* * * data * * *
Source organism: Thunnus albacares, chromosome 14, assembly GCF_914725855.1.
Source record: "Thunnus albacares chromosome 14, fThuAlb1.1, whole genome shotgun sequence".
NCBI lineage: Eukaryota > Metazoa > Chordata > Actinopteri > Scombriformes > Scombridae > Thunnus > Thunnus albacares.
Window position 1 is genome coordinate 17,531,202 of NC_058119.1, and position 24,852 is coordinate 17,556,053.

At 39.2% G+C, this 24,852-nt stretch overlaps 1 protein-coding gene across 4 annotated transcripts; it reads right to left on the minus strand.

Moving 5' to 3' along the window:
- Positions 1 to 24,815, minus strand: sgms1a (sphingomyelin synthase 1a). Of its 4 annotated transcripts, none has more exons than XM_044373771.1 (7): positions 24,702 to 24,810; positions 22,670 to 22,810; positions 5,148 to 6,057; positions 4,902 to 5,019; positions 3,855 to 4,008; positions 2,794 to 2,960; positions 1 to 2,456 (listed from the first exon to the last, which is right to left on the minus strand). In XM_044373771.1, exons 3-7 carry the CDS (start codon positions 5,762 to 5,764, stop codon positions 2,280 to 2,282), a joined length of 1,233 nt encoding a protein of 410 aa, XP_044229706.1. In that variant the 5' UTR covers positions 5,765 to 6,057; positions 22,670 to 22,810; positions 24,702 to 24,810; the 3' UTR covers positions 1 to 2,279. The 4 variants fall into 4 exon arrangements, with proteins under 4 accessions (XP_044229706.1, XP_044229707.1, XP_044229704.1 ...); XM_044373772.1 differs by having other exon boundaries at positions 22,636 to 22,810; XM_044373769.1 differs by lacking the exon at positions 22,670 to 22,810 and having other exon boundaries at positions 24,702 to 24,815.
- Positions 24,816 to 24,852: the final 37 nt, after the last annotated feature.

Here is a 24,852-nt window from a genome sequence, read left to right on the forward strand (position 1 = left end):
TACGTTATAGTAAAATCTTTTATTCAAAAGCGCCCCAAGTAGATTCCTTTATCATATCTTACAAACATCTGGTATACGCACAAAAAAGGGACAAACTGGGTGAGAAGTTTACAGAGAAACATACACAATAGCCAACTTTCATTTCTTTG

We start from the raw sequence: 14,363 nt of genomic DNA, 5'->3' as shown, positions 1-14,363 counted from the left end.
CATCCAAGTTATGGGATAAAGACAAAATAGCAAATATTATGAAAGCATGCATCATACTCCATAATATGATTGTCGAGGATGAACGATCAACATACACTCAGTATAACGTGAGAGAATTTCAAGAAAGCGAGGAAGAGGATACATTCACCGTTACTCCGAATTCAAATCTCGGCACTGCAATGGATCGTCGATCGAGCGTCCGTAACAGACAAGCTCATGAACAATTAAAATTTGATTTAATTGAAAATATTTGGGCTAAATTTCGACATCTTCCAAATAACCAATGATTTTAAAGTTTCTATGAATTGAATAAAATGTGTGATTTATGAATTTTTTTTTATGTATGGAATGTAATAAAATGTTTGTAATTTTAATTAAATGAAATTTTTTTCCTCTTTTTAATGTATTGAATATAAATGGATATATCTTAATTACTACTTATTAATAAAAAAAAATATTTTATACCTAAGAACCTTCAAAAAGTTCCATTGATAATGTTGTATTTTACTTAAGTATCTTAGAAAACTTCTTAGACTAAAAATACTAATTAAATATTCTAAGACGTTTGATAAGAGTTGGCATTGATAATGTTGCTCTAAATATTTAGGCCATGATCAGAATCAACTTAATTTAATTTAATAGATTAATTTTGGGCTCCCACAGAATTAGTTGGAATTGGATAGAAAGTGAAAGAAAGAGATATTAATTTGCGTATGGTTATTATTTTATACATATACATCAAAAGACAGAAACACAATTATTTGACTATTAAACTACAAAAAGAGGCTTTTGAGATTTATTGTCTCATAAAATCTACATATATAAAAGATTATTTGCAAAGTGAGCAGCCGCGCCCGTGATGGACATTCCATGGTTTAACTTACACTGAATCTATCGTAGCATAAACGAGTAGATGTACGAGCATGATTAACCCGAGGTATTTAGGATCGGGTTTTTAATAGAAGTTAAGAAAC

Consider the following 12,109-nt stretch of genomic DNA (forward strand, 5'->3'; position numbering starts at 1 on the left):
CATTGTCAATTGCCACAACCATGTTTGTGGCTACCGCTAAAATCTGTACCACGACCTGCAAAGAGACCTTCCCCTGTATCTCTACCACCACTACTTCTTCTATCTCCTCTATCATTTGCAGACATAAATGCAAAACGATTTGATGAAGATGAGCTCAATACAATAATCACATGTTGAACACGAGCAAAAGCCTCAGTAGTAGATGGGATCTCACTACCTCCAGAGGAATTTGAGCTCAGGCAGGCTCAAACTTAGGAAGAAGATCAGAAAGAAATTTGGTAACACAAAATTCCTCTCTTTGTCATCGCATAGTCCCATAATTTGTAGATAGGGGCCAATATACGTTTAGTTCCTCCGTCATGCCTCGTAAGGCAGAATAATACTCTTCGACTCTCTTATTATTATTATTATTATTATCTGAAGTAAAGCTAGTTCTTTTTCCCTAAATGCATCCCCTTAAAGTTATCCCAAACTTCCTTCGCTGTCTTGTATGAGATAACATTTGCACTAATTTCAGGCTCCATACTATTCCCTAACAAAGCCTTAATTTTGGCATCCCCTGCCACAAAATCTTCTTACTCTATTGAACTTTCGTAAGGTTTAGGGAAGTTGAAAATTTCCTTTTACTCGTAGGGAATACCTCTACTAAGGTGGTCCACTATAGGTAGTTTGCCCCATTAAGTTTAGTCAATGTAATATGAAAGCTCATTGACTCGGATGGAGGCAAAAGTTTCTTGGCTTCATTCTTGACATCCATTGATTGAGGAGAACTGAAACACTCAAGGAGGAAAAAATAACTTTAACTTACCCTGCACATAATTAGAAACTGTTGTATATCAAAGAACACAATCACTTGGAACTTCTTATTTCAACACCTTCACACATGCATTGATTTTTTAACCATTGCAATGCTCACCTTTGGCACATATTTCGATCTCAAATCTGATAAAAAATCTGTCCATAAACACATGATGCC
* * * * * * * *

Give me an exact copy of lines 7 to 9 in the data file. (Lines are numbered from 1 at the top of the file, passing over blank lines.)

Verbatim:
- Positions 1 to 24,815, minus strand: sgms1a (sphingomyelin synthase 1a). Of its 4 annotated transcripts, none has more exons than XM_044373771.1 (7): positions 24,702 to 24,810; positions 22,670 to 22,810; positions 5,148 to 6,057; positions 4,902 to 5,019; positions 3,855 to 4,008; positions 2,794 to 2,960; positions 1 to 2,456 (listed from the first exon to the last, which is right to left on the minus strand). In XM_044373771.1, exons 3-7 carry the CDS (start codon positions 5,762 to 5,764, stop codon positions 2,280 to 2,282), a joined length of 1,233 nt encoding a protein of 410 aa, XP_044229706.1. In that variant the 5' UTR covers positions 5,765 to 6,057; positions 22,670 to 22,810; positions 24,702 to 24,810; the 3' UTR covers positions 1 to 2,279. The 4 variants fall into 4 exon arrangements, with proteins under 4 accessions (XP_044229706.1, XP_044229707.1, XP_044229704.1 ...); XM_044373772.1 differs by having other exon boundaries at positions 22,636 to 22,810; XM_044373769.1 differs by lacking the exon at positions 22,670 to 22,810 and having other exon boundaries at positions 24,702 to 24,815.
- Positions 24,816 to 24,852: the final 37 nt, after the last annotated feature.

Here is a 24,852-nt window from a genome sequence, read left to right on the forward strand (position 1 = left end):